Files are in 320kbps mp3 and lossless FLAC formats. Both are compressed from the same WAV files which in turn are taken from original digital recordings. I’m willing to provide WAV files to individuals who specifically request them and for whom FLAC isn’t sufficient. If requesting WAV files, please let me know which tracks you want.



See further comments on the label art concept and track titles here.

Please get in touch if you have any problems downloading, unzipping, or playing the files.

still alive

Believe it or not, I haven't forgotten about this blog or the series of digital re-releases I started over a year ago.

I had intended to issue one release per week over a couple of months, but over a year later I'm less than half way through. To anyone who still happens to be interested, I offer my apologies. I have been incredibly busy, although I confess that I could have found the time to keep it up if I was really determined....which I am not. The series started mainly as I was lacking anything to post about in the first place.

I will complete the series, assuming I don't die of old age first. In fact I might just get round to doing the next one this month!!!

Body Conscious



ARCN03 was released in about October 2000. Titled "Body Conscious", it is one of the releases from my back catalogue that I'm most fond of. It follows on neatly from ARCN02, "Storyteller", and may be the best example of the dark, disorientating techno that the ARC(ANE) label was created to put out.

The first track was recorded in September 1997. "Shiver" is largely sample based. Short vocal snippets and a sampled stab filter up and down, perhaps under my control or that of a random LFO. Most of the sounds, including the sampled and reversed hi-hat, are filtered through the Lexicon Vortex (pdf), a wacky rack mount effects processor which I think is great, and which played a crucial part in the formation of my "sound", if such a thing ever existed. Once I found a setting I was happy with (a stereo delay with a bit of modulation) that patch was saved, and I used the same effect to one degree or another on almost every track I subsequently recorded.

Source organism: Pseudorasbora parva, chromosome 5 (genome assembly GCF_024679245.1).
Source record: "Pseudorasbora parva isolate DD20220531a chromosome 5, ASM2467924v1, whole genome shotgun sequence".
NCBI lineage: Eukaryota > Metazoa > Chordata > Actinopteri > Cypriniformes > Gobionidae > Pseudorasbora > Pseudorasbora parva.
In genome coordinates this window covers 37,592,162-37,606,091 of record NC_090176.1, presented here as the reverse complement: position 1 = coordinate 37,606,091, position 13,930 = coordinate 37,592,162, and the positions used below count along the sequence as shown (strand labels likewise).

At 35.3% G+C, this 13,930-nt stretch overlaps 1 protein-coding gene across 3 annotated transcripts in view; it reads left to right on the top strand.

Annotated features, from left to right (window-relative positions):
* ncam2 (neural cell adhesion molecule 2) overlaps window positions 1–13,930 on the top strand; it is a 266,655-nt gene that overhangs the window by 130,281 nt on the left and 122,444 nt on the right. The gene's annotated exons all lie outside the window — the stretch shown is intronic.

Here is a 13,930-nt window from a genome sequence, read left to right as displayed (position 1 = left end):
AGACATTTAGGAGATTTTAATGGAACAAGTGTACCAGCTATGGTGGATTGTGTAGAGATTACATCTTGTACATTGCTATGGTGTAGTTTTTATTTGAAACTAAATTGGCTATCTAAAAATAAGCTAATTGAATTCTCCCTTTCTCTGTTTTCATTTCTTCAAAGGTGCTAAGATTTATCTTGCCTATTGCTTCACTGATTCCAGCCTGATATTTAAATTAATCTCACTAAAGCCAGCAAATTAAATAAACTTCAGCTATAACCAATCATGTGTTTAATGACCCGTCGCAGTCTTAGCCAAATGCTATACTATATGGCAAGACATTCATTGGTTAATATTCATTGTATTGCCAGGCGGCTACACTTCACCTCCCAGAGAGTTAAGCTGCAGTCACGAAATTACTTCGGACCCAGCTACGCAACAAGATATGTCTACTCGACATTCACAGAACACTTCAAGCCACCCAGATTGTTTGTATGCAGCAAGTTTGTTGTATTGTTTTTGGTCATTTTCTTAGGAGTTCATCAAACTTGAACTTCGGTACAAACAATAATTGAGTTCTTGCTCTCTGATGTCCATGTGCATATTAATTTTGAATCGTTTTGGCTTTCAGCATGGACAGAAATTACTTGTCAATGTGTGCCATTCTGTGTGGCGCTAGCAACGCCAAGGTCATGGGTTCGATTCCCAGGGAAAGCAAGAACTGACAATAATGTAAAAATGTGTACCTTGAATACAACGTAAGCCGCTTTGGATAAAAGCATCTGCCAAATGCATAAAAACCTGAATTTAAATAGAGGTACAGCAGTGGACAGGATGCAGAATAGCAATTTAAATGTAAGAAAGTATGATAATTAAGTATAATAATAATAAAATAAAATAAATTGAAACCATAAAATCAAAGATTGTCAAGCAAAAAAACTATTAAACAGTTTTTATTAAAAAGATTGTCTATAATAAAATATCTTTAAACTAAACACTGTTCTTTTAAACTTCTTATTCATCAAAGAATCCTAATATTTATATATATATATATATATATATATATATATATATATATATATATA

"Partly Due To", recorded in January 1999, is a murky, uneasy sounding track, with stuttering and echoing vocal sounds. I always liked the idea of dancers hearing voices in the darkness of a club, and never quite figuring out where they were coming from or what they were saying. This track is a particularly unsettling example of that idea, but having made that point I don't remember ever hearing this track played out by anyone, including myself.


"Through You We" is probably the most easily "playable" track on the record from a DJ perspective. The kick and shaker sounds provide a steady rhythm over which two or three spooky synth patterns cycle up and down in tone and timbre. Simple but effective, this was nice and easy to play out yet dark and disorientating enough to get some interesting reactions (seeing people fall over was usually the aim). I seem to have lost a master CD containing the original recording of this and other tracks, but it must have been recorded in either 1999 or 2000.

The last track is titled "Start The End", recorded in April 1999. This kicks off with a deep pulse and some sticky sounding high frequency snaps. The main feature of this track is a dramatic sounding looped sample which fades up slowly and bends in pitch here and there to create an uneasy feeling. I've no memory of where the sample came from. Although rhythm is provided by the sticky sounds and hi-hats, the kick drum doesn't appear until the final quarter of the track, shortly before the whole thing fades out.